Snow Guards Needed for Synthetic Slate Roof
Tim Carter, founder of AsktheBuilder.com, has undertaken a special project this summer — installing a DaVinci Roofscapes Single-Width Slate roof on his home. Because of the rough winters he experiences in New Hampshire, Tim decided to install Rocky Mountain Snow Guards on his new imitation slate roof.
Q: How much snow do you usually get in your area?
A: Average annual snowfall here is around five feet; but in the past six years, we've had a total snowfall of over 100 inches!
Q: You didn't have snow guards on your last roof … why are you installing them this time?
A: My previous roof was traditional asphalt shingle and didn't require snow guards. Accumulated snow and ice locked themselves into the ceramic granules and had to be "raked" off the roof. My new DaVinci polymer roof tiles have a smooth surface. The snow guards will help "break up" melting snow. I know the snow will come down on its own with this imitation slate roof, saving me lots of work and hassle.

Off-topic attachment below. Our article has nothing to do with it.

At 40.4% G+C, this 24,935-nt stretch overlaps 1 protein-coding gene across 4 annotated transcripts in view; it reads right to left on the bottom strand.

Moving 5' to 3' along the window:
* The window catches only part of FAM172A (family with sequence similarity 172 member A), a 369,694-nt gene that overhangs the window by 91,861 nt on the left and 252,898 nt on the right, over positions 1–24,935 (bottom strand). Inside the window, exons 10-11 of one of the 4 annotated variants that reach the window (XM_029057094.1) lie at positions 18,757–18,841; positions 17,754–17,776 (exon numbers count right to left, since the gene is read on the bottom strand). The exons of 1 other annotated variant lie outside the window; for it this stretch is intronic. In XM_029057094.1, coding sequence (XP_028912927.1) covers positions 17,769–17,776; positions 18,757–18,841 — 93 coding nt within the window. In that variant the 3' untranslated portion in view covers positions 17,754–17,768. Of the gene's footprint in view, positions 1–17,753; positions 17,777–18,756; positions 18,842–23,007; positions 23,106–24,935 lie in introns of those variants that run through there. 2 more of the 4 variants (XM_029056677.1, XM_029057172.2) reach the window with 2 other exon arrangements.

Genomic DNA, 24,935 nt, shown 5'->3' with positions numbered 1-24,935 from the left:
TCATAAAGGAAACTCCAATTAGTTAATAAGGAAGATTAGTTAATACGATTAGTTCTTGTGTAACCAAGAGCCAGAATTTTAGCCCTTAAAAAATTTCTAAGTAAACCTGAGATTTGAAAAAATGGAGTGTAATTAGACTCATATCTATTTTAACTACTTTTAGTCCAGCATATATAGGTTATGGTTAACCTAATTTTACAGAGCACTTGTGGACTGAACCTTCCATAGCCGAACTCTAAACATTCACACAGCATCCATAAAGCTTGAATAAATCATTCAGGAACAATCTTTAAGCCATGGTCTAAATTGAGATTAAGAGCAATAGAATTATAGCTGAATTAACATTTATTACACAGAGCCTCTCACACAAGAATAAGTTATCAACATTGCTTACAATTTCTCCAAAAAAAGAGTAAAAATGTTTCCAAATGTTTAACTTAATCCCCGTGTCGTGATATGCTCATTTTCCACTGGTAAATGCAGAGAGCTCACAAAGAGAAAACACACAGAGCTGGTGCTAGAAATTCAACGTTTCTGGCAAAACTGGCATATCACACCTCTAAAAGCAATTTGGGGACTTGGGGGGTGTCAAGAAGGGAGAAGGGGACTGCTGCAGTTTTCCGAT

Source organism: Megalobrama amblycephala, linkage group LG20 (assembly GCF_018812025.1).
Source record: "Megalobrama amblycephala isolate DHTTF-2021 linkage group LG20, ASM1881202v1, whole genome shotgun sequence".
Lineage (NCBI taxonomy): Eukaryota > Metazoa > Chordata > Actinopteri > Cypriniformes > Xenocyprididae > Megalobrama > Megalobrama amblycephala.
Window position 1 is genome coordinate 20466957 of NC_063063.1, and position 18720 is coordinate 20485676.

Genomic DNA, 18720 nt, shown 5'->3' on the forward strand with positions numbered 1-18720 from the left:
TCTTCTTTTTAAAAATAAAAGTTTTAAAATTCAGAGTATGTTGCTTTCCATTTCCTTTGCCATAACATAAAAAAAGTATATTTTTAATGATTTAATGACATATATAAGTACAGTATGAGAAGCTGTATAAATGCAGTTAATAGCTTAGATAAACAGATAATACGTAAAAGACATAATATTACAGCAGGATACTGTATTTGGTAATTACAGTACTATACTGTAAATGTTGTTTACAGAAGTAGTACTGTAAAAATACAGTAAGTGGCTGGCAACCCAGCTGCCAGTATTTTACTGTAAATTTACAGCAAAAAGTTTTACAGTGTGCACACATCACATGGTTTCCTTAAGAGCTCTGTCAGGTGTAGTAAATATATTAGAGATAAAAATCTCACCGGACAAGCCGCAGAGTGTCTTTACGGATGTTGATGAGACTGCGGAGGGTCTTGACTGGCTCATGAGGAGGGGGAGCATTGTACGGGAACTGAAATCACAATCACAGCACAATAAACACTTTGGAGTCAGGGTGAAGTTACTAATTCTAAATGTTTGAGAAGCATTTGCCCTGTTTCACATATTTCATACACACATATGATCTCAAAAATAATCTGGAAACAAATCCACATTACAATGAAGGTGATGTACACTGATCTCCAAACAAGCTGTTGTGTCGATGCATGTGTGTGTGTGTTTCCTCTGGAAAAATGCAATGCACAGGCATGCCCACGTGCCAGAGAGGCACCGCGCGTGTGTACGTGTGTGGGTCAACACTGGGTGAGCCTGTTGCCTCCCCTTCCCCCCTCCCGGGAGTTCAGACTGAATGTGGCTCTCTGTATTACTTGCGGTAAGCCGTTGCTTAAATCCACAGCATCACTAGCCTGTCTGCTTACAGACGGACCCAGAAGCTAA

Q: Where did you install your snow guards?
A: On areas of the roof that are above pedestrian walkways and my rear deck.
Q: How did you like the Rocky Mountain snow guards, and how easy were they to install?
A: These are very substantial, high-quality snow guards. It was a breeze to install them. They come with pre-punched holes for the nails and a great diagram showing exactly where to put them on the roof.
Q: Would you recommend snow guards for other homeowners with composite roofing in snow-prone areas?
A: Absolutely. I've watched videos and seen what happens when you don't have snow guards. Giant slabs of hard, crusty snow weighing thousands of pounds can come off a roof with no notice or sound. I firmly recommend snow guards like these to either lock the snow on the roof or cut it up into smaller pieces as it slides off synthetic slate shingles or simulated shake roofing.
Need more snow guard answers? See Q & A Guide to Snow Guards.